Objective: To examine the prevalence and correlates of diabetes in a large sample of Chinese patients with schizophrenia on long-term clozapine treatment, because this population previously has received little systematic study.
Methods: Two hundred and six inpatients meeting Diagnostic and Statistical Manual of Mental Disorders, 4th Edition schizophrenia criteria were recruited in a cross-sectional naturalistic study, and compared with 615 healthy control subjects matched for age, sex, education, and body mass index (BMI). The patient's psychopathology was assessed using the Positive and Negative Syndrome Scale (PANSS). Diagnoses of diabetes were established through review of medical records and fasting blood glucose testing, or an oral glucose tolerance test.
Results: Diabetes mellitus was more common in patients than in the normal controls (22.3% vs 6.2%) (odds ratio = 4.37, confidence interval (CI) 2.76-6.92, p < 0.001). The prevalence of diabetes increased with age across five age-groups as compared with normal controls (X(2) = 18.0, df = 4, p = 0.001). The PANSS total score and sub-scores showed no differences between the diabetic and non-diabetic groups. Logistic regression in the patients revealed significant associations between diabetes and a family history of diabetes (p < 0.001), age (p < 0.01), and BMI (p < 0.05).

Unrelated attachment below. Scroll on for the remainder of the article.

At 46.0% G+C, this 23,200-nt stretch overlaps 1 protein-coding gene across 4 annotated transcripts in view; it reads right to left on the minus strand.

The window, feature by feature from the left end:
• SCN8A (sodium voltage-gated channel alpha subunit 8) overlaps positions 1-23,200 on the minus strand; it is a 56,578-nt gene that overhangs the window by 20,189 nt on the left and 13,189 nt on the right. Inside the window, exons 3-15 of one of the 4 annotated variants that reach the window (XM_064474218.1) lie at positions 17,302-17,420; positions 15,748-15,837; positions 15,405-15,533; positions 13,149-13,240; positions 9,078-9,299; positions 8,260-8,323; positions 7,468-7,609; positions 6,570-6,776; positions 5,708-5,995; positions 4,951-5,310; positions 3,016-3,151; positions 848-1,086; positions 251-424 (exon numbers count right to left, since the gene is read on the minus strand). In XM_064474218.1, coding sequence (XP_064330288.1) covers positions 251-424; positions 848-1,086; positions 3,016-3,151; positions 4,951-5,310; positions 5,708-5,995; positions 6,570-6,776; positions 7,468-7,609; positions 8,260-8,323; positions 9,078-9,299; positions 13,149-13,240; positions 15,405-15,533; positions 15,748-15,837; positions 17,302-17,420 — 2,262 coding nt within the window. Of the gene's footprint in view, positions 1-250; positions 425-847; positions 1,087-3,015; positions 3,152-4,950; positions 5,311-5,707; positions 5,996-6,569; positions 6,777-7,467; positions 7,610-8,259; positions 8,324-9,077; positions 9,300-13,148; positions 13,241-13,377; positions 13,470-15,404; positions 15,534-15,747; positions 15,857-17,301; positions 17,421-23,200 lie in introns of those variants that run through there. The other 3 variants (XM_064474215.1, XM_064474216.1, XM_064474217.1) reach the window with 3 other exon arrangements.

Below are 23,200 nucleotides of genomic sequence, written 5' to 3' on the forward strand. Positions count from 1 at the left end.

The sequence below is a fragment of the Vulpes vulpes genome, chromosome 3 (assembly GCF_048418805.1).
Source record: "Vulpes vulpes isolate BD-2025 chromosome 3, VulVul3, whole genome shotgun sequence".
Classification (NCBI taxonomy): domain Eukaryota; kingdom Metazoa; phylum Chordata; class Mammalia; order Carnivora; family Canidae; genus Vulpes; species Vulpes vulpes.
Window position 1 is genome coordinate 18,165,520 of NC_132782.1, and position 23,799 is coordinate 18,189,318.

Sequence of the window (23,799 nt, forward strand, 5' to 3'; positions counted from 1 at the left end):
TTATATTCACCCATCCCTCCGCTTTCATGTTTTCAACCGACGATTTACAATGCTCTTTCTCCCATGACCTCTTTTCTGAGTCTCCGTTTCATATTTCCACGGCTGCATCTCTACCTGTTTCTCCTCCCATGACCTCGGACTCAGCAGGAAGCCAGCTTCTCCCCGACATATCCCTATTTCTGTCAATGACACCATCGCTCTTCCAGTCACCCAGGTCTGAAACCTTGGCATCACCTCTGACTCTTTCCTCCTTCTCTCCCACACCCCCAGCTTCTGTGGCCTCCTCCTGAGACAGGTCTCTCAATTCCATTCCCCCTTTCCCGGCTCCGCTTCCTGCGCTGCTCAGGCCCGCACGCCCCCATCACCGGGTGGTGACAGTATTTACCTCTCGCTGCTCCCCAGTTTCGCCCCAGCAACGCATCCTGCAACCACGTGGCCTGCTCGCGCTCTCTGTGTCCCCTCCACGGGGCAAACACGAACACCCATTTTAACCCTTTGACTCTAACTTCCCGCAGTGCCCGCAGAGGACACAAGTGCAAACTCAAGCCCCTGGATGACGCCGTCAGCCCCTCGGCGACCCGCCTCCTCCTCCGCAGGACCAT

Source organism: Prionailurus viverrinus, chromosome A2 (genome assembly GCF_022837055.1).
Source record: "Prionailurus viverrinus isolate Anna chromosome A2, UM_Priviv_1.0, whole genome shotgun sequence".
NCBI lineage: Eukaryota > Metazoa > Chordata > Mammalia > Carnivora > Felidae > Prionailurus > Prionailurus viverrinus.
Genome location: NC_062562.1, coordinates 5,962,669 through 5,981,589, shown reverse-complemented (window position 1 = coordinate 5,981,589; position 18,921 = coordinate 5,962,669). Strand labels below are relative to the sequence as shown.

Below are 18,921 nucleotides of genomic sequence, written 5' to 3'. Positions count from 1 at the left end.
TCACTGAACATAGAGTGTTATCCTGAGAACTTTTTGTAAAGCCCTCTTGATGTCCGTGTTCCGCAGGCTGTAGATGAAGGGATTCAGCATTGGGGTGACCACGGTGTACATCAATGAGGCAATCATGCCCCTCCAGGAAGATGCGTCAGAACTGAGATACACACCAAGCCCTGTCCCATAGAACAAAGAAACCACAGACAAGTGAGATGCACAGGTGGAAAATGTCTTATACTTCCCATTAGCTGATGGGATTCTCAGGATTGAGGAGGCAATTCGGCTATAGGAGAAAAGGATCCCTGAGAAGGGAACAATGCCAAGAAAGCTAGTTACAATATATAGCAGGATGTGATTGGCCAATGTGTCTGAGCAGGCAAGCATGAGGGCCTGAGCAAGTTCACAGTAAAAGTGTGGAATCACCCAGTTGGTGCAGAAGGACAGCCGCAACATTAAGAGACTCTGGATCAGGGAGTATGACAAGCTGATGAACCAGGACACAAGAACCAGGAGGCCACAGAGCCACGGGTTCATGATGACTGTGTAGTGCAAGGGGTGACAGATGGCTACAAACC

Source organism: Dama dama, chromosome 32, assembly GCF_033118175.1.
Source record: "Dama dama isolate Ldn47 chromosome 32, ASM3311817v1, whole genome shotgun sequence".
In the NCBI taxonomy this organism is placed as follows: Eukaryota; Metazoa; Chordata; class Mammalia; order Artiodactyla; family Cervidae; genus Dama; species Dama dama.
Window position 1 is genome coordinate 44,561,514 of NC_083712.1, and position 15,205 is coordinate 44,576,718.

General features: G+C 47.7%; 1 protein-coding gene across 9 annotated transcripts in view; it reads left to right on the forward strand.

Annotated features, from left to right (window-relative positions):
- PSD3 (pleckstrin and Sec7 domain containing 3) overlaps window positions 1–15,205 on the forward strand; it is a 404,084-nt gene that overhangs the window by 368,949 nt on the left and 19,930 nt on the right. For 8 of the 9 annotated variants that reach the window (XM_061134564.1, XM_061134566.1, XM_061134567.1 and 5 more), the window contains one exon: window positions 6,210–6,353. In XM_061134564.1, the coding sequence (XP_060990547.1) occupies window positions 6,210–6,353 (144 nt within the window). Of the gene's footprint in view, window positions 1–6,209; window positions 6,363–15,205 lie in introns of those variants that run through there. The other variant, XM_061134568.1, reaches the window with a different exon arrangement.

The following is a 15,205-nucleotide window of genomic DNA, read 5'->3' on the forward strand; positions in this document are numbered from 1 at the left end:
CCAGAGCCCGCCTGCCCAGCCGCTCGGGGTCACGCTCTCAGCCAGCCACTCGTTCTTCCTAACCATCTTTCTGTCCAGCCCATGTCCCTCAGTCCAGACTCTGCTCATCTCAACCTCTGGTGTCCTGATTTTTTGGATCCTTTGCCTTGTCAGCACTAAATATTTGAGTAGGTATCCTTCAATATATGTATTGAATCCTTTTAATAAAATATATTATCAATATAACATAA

Conclusion: Long-term clozapine treatment was associated with an increased and clinically important risk of diabetes mellitus in Chinese chronic schizophrenic patients, which is consistent with previous reports in Western populations.
Copyright © 2011 John Wiley & Sons, Ltd.